Mihaela Pavlicev on "What can Opossum possibly tell us about human pregnancy?"
April 12, 2018 | 12:00 p.m. | LSC 202
This Center for Evolution and Medicine Seminar features Mihaela Pavlicev, Assistant Professor, Cincinnati Children`s Hospital Medical Center and University of Cincinnati Medical School. Dr. Pavlicev is an evolutionary biologist interested in how developmental structure affects the way evolution changes traits, and results in the particular diversity we see across the species. In the recent years, her research has focused on explaining the evolutionary history of human female reproductive traits – pregnancy, ovulation, menstruation- and the way this knowledge can help inform human medicine.
Dr. Pavlicev graduated with a PhD in Ecology from the University of Vienna, Austria, and has subsequently trained in molecular phylogenetics at the Natural History Museum in Vienna, and evolutionary quantitative genetics at the Washington University in St. Louis and Oslo University in Norway. Since 2013 she is an assistant professor in the Center for preterm birth at the Cincinnati Children`s Hospital in Ohio.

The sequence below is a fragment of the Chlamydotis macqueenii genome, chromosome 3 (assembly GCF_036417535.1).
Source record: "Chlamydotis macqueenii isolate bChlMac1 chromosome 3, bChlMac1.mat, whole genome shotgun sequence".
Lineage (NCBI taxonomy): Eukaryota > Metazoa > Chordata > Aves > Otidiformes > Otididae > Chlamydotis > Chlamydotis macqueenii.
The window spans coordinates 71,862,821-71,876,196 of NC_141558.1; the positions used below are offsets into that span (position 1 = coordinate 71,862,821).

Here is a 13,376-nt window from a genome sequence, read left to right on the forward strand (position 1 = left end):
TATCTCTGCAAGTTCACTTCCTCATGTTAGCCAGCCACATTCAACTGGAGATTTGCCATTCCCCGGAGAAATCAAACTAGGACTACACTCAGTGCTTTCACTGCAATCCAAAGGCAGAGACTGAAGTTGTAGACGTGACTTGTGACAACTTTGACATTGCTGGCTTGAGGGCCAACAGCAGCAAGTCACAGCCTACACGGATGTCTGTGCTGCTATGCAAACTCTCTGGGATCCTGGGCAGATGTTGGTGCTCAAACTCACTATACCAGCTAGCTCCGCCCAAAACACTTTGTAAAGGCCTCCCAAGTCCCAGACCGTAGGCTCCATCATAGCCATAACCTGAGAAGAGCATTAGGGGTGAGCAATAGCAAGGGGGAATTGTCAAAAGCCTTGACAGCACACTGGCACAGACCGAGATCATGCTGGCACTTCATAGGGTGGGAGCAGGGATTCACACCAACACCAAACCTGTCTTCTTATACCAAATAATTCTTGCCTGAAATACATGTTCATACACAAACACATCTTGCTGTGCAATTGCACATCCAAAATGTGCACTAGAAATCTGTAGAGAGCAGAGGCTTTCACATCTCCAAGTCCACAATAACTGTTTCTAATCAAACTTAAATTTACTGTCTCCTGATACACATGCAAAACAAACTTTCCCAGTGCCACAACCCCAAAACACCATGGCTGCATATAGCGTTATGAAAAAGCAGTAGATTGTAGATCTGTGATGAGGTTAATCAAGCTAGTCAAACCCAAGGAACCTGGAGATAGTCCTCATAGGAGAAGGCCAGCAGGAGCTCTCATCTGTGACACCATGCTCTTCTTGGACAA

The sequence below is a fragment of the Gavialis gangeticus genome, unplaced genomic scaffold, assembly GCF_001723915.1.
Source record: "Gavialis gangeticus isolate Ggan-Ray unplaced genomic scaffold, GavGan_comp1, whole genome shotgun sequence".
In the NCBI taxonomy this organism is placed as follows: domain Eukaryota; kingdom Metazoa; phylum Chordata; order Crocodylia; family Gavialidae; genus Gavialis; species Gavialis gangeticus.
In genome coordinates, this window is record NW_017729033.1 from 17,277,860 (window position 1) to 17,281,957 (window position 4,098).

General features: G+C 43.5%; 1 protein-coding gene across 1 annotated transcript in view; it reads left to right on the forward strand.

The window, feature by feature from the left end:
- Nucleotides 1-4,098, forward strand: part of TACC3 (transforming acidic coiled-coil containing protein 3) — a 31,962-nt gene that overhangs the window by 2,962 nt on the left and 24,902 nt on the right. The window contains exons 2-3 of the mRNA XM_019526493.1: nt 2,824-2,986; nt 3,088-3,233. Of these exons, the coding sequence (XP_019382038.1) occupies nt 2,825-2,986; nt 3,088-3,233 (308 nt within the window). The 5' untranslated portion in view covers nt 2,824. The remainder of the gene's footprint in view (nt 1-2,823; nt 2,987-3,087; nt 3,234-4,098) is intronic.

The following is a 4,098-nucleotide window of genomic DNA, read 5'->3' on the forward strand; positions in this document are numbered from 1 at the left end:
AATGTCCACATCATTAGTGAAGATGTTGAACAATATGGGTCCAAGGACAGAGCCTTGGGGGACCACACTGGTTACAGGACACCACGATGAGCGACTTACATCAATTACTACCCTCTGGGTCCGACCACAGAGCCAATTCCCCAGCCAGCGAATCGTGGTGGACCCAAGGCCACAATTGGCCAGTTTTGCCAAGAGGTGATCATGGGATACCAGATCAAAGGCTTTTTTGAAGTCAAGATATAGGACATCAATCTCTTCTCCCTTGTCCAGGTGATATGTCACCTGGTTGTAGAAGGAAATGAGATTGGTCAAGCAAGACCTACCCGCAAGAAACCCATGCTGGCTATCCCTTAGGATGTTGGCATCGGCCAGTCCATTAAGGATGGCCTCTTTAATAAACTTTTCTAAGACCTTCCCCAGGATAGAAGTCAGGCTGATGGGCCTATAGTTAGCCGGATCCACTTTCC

"What can Opossum possibly tell us about human pregnancy? Human medicine meets evo-devo"
Evolutionary biology and medicine have a very central goal in common: explaining and understanding the phenotypic variation. In medicine, the variation refers to deleterious deviations in human traits, that is, the disease. In evolutionary biology, it is any variation within, and between species. The two components of evolutionary biology that focus on within and between species variation ask somewhat different questions and are often referred to as population genetics and evolutionary developmental biology (evo-devo). Whereas the intersection of evolutionary biology and population genetics is well conceptualized and integrated, the integration with evo-devo lags behind. I will present several examples how evo-devo approach can aid human female reproductive biology, and discuss the main components of such research.